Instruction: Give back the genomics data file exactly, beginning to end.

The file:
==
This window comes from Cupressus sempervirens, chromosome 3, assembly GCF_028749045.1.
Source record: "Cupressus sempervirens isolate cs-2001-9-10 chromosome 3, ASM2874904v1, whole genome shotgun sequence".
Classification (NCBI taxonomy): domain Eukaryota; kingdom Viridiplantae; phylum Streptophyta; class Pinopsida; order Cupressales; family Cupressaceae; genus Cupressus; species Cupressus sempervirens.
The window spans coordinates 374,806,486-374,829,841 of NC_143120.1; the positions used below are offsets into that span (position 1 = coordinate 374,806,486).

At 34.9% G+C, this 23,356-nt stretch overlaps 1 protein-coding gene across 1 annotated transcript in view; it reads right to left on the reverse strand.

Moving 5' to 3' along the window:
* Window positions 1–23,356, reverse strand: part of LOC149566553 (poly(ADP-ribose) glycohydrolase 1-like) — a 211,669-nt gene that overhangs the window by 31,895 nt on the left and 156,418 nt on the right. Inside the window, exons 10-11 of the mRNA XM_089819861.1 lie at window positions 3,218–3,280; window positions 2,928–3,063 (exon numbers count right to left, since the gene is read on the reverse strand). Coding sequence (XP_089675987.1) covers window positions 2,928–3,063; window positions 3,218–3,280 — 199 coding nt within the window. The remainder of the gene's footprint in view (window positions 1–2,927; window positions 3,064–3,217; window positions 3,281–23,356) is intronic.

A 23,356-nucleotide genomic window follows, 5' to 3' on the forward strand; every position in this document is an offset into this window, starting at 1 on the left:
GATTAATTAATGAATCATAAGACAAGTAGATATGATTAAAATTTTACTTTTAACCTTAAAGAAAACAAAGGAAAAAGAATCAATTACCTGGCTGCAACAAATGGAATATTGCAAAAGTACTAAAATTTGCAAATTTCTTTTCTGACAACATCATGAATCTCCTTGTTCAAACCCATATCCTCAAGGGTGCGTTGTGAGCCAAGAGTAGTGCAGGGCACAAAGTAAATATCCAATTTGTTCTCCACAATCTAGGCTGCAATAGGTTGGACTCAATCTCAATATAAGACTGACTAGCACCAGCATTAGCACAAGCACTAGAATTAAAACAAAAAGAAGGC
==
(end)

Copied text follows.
This window comes from Cupressus sempervirens, chromosome 3, assembly GCF_028749045.1.
Source record: "Cupressus sempervirens isolate cs-2001-9-10 chromosome 3, ASM2874904v1, whole genome shotgun sequence".
Classification (NCBI taxonomy): domain Eukaryota; kingdom Viridiplantae; phylum Streptophyta; class Pinopsida; order Cupressales; family Cupressaceae; genus Cupressus; species Cupressus sempervirens.
The window spans coordinates 374,806,486-374,829,841 of NC_143120.1; the positions used below are offsets into that span (position 1 = coordinate 374,806,486).

At 34.9% G+C, this 23,356-nt stretch overlaps 1 protein-coding gene across 1 annotated transcript in view; it reads right to left on the reverse strand.

Moving 5' to 3' along the window:
* Window positions 1–23,356, reverse strand: part of LOC149566553 (poly(ADP-ribose) glycohydrolase 1-like) — a 211,669-nt gene that overhangs the window by 31,895 nt on the left and 156,418 nt on the right. Inside the window, exons 10-11 of the mRNA XM_089819861.1 lie at window positions 3,218–3,280; window positions 2,928–3,063 (exon numbers count right to left, since the gene is read on the reverse strand). Coding sequence (XP_089675987.1) covers window positions 2,928–3,063; window positions 3,218–3,280 — 199 coding nt within the window. The remainder of the gene's footprint in view (window positions 1–2,927; window positions 3,064–3,217; window positions 3,281–23,356) is intronic.

A 23,356-nucleotide genomic window follows, 5' to 3' on the forward strand; every position in this document is an offset into this window, starting at 1 on the left:
GATTAATTAATGAATCATAAGACAAGTAGATATGATTAAAATTTTACTTTTAACCTTAAAGAAAACAAAGGAAAAAGAATCAATTACCTGGCTGCAACAAATGGAATATTGCAAAAGTACTAAAATTTGCAAATTTCTTTTCTGACAACATCATGAATCTCCTTGTTCAAACCCATATCCTCAAGGGTGCGTTGTGAGCCAAGAGTAGTGCAGGGCACAAAGTAAATATCCAATTTGTTCTCCACAATCTAGGCTGCAATAGGTTGGACTCAATCTCAATATAAGACTGACTAGCACCAGCATTAGCACAAGCACTAGAATTAAAACAAAAAGAAGGC